2016–2017: No award conferred
2015–2016: Mary-Claire King, American human geneticist. She is a professor at the University of Washington, where she studies the genetics and interaction of genetics and environmental influences on human conditions such as HIV, lupus, inherited deafness, and breast and ovarian cancer. King is known worldwide for her major accomplishments in human genetics research. Some of her most noteworthy achievements include identifying the BRCA1 gene responsible for inherited susceptibility to breast cancer, demonstrating that the genomes of humans and chimpanzees are 99% genetically identical, and pioneering the application of genomic-sequencing methods in forensics to identify victims of human rights abuse.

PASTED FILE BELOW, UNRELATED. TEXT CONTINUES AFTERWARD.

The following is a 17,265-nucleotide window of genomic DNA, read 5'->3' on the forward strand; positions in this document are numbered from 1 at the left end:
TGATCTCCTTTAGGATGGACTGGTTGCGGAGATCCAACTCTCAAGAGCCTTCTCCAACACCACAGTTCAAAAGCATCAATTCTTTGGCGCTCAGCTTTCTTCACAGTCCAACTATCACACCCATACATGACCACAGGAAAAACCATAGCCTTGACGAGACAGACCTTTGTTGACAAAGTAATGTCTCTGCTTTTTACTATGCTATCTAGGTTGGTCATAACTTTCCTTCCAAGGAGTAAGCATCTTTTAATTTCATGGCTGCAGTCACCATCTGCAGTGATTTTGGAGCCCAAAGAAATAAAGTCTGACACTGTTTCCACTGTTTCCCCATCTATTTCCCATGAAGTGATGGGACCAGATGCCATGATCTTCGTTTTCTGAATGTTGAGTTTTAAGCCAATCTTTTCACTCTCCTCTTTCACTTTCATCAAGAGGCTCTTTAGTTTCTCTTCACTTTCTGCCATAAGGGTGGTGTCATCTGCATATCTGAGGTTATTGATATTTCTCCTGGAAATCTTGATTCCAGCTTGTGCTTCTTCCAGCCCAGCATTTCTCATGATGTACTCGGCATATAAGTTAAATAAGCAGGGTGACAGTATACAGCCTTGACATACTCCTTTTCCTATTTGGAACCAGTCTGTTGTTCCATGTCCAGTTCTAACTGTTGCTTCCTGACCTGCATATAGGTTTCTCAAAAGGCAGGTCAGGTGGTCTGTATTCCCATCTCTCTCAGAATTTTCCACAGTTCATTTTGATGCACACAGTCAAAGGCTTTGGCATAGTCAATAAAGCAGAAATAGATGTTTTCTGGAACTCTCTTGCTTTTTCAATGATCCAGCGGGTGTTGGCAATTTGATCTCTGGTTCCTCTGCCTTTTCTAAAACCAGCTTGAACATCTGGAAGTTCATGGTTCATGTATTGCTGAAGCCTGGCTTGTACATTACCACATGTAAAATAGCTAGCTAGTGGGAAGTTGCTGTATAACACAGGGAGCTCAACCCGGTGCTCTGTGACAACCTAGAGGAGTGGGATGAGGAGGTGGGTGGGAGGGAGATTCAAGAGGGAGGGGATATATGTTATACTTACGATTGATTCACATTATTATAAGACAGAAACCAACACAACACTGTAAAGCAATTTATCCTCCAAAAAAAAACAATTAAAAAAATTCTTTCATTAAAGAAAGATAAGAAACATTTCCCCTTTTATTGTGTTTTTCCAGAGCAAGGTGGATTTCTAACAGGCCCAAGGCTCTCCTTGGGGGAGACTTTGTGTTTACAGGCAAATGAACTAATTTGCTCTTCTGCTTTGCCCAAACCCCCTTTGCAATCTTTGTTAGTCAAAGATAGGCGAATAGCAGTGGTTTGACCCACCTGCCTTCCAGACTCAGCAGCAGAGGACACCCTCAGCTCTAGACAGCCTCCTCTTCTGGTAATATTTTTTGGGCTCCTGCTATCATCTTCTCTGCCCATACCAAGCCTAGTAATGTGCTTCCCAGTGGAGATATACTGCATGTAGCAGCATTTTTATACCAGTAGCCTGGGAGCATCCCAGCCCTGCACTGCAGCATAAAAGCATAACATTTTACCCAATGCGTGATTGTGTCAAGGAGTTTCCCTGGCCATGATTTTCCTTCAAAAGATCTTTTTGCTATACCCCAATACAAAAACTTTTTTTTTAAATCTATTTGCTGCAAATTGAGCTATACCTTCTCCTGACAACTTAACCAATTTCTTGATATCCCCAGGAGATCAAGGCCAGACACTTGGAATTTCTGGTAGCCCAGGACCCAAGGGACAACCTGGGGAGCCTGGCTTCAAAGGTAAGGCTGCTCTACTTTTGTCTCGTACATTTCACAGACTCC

2014–2015: Ivan Sutherland, visiting scientist at the Asynchronous Research Center, Maseeh College of Engineering and Computer Science, Portland State University. Sutherland is an American computer scientist and internet pioneer, widely regarded as the "father of computer graphics." Sutherland is a member of both the National Academy of Sciences and the National Academy of Engineering. He holds the 1988 Turing Award and the 2012 Kyoto Prize. He has made contributions to computer graphics, robotics, and the design of integrated circuits. Sutherland is the recipient of the 2014 Howard Vollum Award for Distinguished Accomplishment in Science and Technology.